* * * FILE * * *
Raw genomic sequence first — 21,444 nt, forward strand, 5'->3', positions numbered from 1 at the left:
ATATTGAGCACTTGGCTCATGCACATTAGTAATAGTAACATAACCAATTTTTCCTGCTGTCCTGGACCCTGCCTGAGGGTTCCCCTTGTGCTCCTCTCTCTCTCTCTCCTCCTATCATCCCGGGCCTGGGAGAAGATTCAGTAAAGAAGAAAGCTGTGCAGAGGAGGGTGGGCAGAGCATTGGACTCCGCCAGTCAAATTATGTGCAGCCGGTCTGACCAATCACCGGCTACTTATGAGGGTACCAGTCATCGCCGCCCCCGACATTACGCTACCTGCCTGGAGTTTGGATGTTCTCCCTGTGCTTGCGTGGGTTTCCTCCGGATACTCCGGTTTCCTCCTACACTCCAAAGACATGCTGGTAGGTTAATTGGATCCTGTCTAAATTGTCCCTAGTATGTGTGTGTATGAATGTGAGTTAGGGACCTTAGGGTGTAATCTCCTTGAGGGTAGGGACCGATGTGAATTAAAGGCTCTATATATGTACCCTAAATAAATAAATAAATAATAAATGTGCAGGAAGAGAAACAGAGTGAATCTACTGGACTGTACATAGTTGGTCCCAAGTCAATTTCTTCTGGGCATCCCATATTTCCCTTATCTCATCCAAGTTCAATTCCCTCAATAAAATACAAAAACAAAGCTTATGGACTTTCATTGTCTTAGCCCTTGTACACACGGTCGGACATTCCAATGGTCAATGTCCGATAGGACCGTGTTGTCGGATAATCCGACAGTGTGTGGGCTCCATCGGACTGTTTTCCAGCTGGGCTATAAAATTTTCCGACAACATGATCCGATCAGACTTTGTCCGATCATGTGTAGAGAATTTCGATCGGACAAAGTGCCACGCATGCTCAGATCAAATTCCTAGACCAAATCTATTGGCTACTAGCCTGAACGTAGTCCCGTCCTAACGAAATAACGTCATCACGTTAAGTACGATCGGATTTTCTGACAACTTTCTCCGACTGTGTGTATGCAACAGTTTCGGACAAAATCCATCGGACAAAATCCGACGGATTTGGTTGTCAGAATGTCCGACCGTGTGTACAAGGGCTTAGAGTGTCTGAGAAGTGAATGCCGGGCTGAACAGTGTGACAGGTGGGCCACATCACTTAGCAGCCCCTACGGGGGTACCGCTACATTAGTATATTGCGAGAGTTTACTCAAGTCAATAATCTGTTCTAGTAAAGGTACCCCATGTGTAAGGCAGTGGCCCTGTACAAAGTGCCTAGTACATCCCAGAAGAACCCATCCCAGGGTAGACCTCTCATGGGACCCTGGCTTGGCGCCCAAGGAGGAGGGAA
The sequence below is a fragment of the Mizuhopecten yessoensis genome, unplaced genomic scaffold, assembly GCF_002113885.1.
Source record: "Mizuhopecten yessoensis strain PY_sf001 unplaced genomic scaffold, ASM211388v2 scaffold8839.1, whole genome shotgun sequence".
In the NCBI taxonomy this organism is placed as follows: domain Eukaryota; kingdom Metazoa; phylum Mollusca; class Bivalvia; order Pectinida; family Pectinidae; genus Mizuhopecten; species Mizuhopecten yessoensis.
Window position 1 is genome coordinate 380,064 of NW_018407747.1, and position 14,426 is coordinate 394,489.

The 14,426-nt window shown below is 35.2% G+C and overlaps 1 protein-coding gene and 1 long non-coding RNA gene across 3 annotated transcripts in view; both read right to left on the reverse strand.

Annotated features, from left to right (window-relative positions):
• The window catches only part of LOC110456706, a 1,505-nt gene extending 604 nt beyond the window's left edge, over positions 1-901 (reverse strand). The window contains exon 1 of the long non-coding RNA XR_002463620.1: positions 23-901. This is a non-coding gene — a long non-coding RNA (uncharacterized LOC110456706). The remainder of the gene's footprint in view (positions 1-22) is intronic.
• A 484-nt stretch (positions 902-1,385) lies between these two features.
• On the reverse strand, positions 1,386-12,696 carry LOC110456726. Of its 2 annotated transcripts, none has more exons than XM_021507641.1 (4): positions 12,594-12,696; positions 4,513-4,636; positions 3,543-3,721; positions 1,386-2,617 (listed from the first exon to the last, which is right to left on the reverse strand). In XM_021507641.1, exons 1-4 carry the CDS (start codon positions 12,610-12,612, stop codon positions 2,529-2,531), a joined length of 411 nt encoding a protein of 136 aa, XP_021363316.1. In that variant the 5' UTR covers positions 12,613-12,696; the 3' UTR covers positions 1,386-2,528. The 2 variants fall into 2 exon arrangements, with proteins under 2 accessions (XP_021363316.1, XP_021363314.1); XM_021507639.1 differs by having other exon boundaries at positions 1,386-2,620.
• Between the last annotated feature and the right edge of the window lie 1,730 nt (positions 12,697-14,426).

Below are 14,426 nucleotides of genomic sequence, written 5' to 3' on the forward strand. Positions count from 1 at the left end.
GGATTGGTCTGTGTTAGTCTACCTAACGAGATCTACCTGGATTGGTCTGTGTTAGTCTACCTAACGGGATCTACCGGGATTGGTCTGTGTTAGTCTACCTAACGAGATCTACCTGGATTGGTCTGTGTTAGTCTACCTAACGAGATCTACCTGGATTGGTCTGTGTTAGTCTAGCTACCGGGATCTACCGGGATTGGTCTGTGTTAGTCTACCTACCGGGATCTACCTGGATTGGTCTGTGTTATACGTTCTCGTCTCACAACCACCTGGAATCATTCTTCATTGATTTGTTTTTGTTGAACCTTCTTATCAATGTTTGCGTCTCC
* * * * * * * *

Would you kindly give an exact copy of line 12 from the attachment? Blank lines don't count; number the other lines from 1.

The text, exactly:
• Between the last annotated feature and the right edge of the window lie 1,730 nt (positions 12,697-14,426).